“It is noteworthy how often God-fearing men have been forward in those revolutions which have vindicated rights, and how seldom in those which have wrought a work of destruction. There was a spirit of practical piety in the revolutionary doctrines which Dr. Witherspoon taught. ... Revolution was not to be distinguished from duty in Princeton.”
— Woodrow Wilson 1879, Princeton in the Nation’s Service, 1896
Following up on the June column about the notable number of major anniversaries Princeton is seeing this year, I spent some quality summer time honoring a different milestone — one that, in the media world, is about as major as they come: It is, almost unbelievably, the 50th anniversary of the release of Stanley Kubrick’s 2001: A Space Odyssey. As important a single piece of art as any created in the 20th century — I would place it next to Joyce’s Ulysses or Picasso’s Guernica in relevance — it not only advanced its art form by many years, but used it to introduce ideas and ambiguities that its mass audience was almost certain not fully to grasp. Standing on a pedestal with Citizen Kane that towers over the visual influence of any other commercial film made in the sound era, 2001 contains less than 40 minutes of dialogue in 164 minutes of running time. Director William Friedkin, no creative slacker himself, called it the essential movie, ever.
Some of that, and the focus of our discussion here, is not just 2001’s breathtaking visual experience but the rich layers beneath it, including a contemplation of evolution and humanity’s place in the firmament. One of the great wonders of all the ideas concocted by Kubrick and writer Arthur C. Clarke is that they actually bracket all of mankind: They travel from the first of the spooky black monoliths during prehistory all the way to the advent of HAL 9000 and a clear image of our impending obsolescence in the computer age. Recall, as HAL readily does, that all failings can only be attributable to human error.
Is there a monolith in Princeton’s prehistory? Something from outside that nudged us into a path of civilization, onto a unique course of endeavor? Or are we the collective examples of that great American shibboleth, the Self-Made Man? At least it’s possible to narrow the focus of the question to a particular point in time, as did renowned history professor Wilson in his Sesquicentennial address (above), and focus on the coincident beginnings of the United States and the ascendance of Princeton College.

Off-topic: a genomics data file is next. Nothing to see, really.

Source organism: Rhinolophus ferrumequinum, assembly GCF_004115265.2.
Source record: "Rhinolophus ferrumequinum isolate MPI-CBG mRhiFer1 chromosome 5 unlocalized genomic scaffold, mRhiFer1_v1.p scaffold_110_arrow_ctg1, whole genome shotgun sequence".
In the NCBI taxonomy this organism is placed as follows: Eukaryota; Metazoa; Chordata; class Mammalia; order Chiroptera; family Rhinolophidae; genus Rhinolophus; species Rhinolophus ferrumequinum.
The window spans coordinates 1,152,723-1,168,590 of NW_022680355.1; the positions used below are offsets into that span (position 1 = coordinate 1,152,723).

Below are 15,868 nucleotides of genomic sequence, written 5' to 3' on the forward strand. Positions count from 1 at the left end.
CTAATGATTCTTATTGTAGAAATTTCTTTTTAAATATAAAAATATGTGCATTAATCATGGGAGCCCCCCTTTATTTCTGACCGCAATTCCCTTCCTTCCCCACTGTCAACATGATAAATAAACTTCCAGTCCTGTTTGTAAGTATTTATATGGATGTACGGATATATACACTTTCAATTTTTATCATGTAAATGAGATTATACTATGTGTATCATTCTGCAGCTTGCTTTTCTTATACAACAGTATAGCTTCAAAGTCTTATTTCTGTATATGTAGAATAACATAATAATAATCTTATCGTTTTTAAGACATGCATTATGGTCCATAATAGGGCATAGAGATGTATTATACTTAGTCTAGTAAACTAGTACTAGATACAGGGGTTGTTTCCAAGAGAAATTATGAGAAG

And so we turn to August 1768, now a full quarter millennium ago, and the arrival to general huzzahs of the Scottish divine, John Knox Witherspoon, as president of the College of New Jersey.
There were a whole batch of things on Witherspoon’s résumé that spoke to possible salvation for the College, which had just seen the death of the fifth president in its 20-year history. The trustees’ strategy (apart from finding somebody who wouldn’t immediately expire) involved solidifying, and hopefully extinguishing, the nagging (but decreasing) animus between Presbyterian New Lights, who had begun the college in Great Awakening response, and the traditionalist Old Sides, to whom they had been vigorously responding. Witherspoon was a dream come true, having been above the fray an ocean away at the time of the discord, and being from the esteemed Scottish university tradition that was beyond challenge over here. He was, despite being a recognized intellectual, a champion of the Church against any and all comers. An observer when the Jacobites won the Battle of Falkirk in 1746, he was swept up and imprisoned briefly for his staunch support of the Protestant cause. And his reading of the Scottish Enlightenment, and its stars Locke, Hutcheson, Smith, and Hume, was critical of any secularization they implied, as he memorably displayed in his Ecclesiastical Characteristics in 1753. In biting satire it asserted the importance of a strong, active personal faith to the problems of the present day, over and above the belief in the inherent logic and reason, indeed the benign nature of the universe; it also cemented his global reputation as a religious philosopher, with a resulting honorary doctorate of divinity from St. Andrews.
On the death of president Samuel Finley in 1766, the New Light college trustees, facing a putsch by well-heeled Old Sides from Philadelphia who were literally waiting in the Nassau Hall lobby, elected Witherspoon sight unseen to essentially take over the leadership of American Presbyterianism. But prestigious life in Paisley was good, and he had already refused attractive offers from Dublin and Rotterdam; then there was the small issue of his wife, Elizabeth. Having already lost five of her 10 children, and having glimpsed the mortality data for Princeton presidents, she opined that she wished not to become an adrift widow with five children in the outback of the Empire. The suave Princeton townie Richard Stockton 1748 was unable to convince her, and Witherspoon politely turned the offer down.